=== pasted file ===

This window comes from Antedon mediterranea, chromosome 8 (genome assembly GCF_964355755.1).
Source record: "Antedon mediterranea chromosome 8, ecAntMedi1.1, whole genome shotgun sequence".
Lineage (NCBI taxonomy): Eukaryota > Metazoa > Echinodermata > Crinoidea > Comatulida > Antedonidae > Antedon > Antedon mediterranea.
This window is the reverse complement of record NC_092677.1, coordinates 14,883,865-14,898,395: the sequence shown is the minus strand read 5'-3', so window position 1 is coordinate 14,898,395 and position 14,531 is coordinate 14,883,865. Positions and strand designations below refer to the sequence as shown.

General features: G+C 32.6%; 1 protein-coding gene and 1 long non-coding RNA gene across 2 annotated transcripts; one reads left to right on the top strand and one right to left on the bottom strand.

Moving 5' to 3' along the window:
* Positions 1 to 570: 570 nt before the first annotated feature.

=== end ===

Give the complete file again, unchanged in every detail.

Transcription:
This window comes from Antedon mediterranea, chromosome 8 (genome assembly GCF_964355755.1).
Source record: "Antedon mediterranea chromosome 8, ecAntMedi1.1, whole genome shotgun sequence".
Lineage (NCBI taxonomy): Eukaryota > Metazoa > Echinodermata > Crinoidea > Comatulida > Antedonidae > Antedon > Antedon mediterranea.
This window is the reverse complement of record NC_092677.1, coordinates 14,883,865-14,898,395: the sequence shown is the minus strand read 5'-3', so window position 1 is coordinate 14,898,395 and position 14,531 is coordinate 14,883,865. Positions and strand designations below refer to the sequence as shown.

General features: G+C 32.6%; 1 protein-coding gene and 1 long non-coding RNA gene across 2 annotated transcripts; one reads left to right on the top strand and one right to left on the bottom strand.

Moving 5' to 3' along the window:
* Positions 1 to 570: 570 nt before the first annotated feature.